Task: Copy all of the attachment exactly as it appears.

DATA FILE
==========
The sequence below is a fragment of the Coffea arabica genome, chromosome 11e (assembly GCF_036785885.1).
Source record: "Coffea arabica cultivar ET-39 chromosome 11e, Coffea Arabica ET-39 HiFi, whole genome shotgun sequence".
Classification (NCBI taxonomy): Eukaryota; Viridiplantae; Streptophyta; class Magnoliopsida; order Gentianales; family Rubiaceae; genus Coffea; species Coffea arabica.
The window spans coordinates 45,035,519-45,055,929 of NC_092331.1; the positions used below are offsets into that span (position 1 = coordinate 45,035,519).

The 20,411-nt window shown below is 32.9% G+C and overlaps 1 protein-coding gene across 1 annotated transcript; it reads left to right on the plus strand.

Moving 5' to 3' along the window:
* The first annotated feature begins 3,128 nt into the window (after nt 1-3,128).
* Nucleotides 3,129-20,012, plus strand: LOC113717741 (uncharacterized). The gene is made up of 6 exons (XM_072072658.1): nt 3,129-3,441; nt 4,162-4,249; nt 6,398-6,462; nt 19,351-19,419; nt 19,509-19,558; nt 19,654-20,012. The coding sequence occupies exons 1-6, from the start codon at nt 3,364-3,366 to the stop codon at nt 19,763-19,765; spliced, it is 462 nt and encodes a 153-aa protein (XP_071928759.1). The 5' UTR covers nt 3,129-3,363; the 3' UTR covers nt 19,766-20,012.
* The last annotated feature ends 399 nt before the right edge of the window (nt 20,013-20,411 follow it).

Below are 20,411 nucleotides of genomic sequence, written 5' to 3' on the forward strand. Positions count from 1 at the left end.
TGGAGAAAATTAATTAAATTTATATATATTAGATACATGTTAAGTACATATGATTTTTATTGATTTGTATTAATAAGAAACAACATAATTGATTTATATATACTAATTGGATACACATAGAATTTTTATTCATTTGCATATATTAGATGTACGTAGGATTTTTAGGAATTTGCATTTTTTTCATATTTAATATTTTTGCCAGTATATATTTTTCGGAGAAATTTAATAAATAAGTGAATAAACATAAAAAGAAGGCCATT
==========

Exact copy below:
The sequence below is a fragment of the Coffea arabica genome, chromosome 11e (assembly GCF_036785885.1).
Source record: "Coffea arabica cultivar ET-39 chromosome 11e, Coffea Arabica ET-39 HiFi, whole genome shotgun sequence".
Classification (NCBI taxonomy): Eukaryota; Viridiplantae; Streptophyta; class Magnoliopsida; order Gentianales; family Rubiaceae; genus Coffea; species Coffea arabica.
The window spans coordinates 45,035,519-45,055,929 of NC_092331.1; the positions used below are offsets into that span (position 1 = coordinate 45,035,519).

The 20,411-nt window shown below is 32.9% G+C and overlaps 1 protein-coding gene across 1 annotated transcript; it reads left to right on the plus strand.

Moving 5' to 3' along the window:
* The first annotated feature begins 3,128 nt into the window (after nt 1-3,128).
* Nucleotides 3,129-20,012, plus strand: LOC113717741 (uncharacterized). The gene is made up of 6 exons (XM_072072658.1): nt 3,129-3,441; nt 4,162-4,249; nt 6,398-6,462; nt 19,351-19,419; nt 19,509-19,558; nt 19,654-20,012. The coding sequence occupies exons 1-6, from the start codon at nt 3,364-3,366 to the stop codon at nt 19,763-19,765; spliced, it is 462 nt and encodes a 153-aa protein (XP_071928759.1). The 5' UTR covers nt 3,129-3,363; the 3' UTR covers nt 19,766-20,012.
* The last annotated feature ends 399 nt before the right edge of the window (nt 20,013-20,411 follow it).

Below are 20,411 nucleotides of genomic sequence, written 5' to 3' on the forward strand. Positions count from 1 at the left end.
TGGAGAAAATTAATTAAATTTATATATATTAGATACATGTTAAGTACATATGATTTTTATTGATTTGTATTAATAAGAAACAACATAATTGATTTATATATACTAATTGGATACACATAGAATTTTTATTCATTTGCATATATTAGATGTACGTAGGATTTTTAGGAATTTGCATTTTTTTCATATTTAATATTTTTGCCAGTATATATTTTTCGGAGAAATTTAATAAATAAGTGAATAAACATAAAAAGAAGGCCATT